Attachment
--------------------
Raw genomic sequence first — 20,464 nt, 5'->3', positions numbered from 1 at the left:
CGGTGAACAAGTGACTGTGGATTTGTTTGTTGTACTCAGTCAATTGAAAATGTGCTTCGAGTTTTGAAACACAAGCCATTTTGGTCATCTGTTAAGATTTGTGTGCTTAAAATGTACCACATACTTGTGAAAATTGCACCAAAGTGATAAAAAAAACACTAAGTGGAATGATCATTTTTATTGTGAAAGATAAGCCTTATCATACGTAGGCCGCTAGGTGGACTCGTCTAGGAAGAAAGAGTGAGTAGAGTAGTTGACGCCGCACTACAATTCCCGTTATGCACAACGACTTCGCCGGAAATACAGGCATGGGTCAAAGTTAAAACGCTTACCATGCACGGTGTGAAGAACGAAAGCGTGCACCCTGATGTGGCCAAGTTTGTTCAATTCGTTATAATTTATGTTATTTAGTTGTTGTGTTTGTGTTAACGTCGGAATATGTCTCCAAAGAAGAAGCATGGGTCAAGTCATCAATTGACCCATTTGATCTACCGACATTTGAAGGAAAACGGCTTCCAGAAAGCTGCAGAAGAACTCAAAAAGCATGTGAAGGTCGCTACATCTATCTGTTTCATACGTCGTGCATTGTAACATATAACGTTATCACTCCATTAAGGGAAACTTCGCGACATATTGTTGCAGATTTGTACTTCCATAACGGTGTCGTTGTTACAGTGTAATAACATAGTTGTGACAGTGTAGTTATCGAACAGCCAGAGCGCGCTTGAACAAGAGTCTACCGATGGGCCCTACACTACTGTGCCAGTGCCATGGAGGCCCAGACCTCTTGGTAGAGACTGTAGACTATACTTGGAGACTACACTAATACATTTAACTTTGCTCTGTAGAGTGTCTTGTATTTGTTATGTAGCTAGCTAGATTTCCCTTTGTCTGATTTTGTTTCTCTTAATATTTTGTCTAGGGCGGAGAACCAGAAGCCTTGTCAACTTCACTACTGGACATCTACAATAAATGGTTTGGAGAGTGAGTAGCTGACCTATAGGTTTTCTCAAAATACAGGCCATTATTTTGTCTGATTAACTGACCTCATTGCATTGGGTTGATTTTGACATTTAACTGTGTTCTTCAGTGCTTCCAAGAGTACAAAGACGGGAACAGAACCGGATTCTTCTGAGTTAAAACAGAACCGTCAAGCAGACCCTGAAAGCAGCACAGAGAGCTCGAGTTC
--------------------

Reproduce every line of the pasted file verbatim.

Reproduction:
Raw genomic sequence first — 20,464 nt, 5'->3', positions numbered from 1 at the left:
CGGTGAACAAGTGACTGTGGATTTGTTTGTTGTACTCAGTCAATTGAAAATGTGCTTCGAGTTTTGAAACACAAGCCATTTTGGTCATCTGTTAAGATTTGTGTGCTTAAAATGTACCACATACTTGTGAAAATTGCACCAAAGTGATAAAAAAAACACTAAGTGGAATGATCATTTTTATTGTGAAAGATAAGCCTTATCATACGTAGGCCGCTAGGTGGACTCGTCTAGGAAGAAAGAGTGAGTAGAGTAGTTGACGCCGCACTACAATTCCCGTTATGCACAACGACTTCGCCGGAAATACAGGCATGGGTCAAAGTTAAAACGCTTACCATGCACGGTGTGAAGAACGAAAGCGTGCACCCTGATGTGGCCAAGTTTGTTCAATTCGTTATAATTTATGTTATTTAGTTGTTGTGTTTGTGTTAACGTCGGAATATGTCTCCAAAGAAGAAGCATGGGTCAAGTCATCAATTGACCCATTTGATCTACCGACATTTGAAGGAAAACGGCTTCCAGAAAGCTGCAGAAGAACTCAAAAAGCATGTGAAGGTCGCTACATCTATCTGTTTCATACGTCGTGCATTGTAACATATAACGTTATCACTCCATTAAGGGAAACTTCGCGACATATTGTTGCAGATTTGTACTTCCATAACGGTGTCGTTGTTACAGTGTAATAACATAGTTGTGACAGTGTAGTTATCGAACAGCCAGAGCGCGCTTGAACAAGAGTCTACCGATGGGCCCTACACTACTGTGCCAGTGCCATGGAGGCCCAGACCTCTTGGTAGAGACTGTAGACTATACTTGGAGACTACACTAATACATTTAACTTTGCTCTGTAGAGTGTCTTGTATTTGTTATGTAGCTAGCTAGATTTCCCTTTGTCTGATTTTGTTTCTCTTAATATTTTGTCTAGGGCGGAGAACCAGAAGCCTTGTCAACTTCACTACTGGACATCTACAATAAATGGTTTGGAGAGTGAGTAGCTGACCTATAGGTTTTCTCAAAATACAGGCCATTATTTTGTCTGATTAACTGACCTCATTGCATTGGGTTGATTTTGACATTTAACTGTGTTCTTCAGTGCTTCCAAGAGTACAAAGACGGGAACAGAACCGGATTCTTCTGAGTTAAAACAGAACCGTCAAGCAGACCCTGAAAGCAGCACAGAGAGCTCGAGTTC